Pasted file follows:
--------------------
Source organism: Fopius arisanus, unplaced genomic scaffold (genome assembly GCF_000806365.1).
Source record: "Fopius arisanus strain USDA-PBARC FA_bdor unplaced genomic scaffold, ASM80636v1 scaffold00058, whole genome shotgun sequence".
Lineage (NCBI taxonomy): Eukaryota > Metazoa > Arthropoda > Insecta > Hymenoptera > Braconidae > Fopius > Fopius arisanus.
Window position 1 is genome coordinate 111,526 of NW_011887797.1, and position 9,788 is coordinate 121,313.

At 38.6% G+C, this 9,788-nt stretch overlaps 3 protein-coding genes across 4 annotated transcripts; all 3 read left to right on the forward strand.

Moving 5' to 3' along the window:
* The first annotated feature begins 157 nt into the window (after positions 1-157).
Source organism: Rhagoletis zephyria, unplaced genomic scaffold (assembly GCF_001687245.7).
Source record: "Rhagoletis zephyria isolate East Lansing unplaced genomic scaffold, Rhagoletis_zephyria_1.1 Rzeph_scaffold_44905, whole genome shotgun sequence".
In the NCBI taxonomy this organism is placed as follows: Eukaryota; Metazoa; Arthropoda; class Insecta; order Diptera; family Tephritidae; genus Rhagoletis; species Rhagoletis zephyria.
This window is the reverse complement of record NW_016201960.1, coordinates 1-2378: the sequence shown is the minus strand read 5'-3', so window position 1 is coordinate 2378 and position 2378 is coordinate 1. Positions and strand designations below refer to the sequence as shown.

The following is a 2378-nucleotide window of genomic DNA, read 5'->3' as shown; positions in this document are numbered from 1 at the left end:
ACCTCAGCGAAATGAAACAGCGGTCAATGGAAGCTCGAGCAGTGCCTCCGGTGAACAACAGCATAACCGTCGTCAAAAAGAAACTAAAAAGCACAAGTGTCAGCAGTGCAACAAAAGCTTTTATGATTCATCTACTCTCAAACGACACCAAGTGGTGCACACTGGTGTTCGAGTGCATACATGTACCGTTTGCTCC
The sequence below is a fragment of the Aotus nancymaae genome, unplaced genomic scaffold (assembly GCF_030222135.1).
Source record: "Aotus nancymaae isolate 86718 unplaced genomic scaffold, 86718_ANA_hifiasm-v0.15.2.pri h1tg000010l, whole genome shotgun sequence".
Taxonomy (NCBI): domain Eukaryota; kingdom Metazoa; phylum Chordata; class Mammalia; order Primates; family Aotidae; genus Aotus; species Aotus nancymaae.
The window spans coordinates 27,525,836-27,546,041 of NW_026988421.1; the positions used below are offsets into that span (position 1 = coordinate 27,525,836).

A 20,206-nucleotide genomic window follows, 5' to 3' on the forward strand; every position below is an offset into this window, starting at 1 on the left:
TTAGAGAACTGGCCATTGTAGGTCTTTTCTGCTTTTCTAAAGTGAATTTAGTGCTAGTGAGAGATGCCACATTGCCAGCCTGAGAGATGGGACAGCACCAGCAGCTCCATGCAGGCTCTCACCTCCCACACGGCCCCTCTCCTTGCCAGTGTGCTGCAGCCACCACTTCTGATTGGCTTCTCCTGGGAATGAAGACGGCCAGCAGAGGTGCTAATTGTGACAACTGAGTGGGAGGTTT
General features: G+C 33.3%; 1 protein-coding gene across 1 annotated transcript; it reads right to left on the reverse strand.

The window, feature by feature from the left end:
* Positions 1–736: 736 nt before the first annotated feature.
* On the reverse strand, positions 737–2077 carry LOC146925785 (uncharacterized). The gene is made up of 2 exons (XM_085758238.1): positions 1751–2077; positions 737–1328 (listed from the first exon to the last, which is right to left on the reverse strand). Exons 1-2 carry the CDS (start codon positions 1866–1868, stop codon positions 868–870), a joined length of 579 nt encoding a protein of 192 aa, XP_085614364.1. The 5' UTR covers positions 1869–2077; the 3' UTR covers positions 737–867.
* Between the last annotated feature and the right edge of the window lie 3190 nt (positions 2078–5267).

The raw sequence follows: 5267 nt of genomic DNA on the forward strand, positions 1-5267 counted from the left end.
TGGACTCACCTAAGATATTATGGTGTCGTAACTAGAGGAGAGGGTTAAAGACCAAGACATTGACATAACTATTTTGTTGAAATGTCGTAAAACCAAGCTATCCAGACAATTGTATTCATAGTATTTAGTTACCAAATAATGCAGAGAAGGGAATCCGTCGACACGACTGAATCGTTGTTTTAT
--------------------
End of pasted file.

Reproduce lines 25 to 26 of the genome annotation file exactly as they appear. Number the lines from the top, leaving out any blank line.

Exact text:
The raw sequence follows: 5267 nt of genomic DNA on the forward strand, positions 1-5267 counted from the left end.
TGGACTCACCTAAGATATTATGGTGTCGTAACTAGAGGAGAGGGTTAAAGACCAAGACATTGACATAACTATTTTGTTGAAATGTCGTAAAACCAAGCTATCCAGACAATTGTATTCATAGTATTTAGTTACCAAATAATGCAGAGAAGGGAATCCGTCGACACGACTGAATCGTTGTTTTAT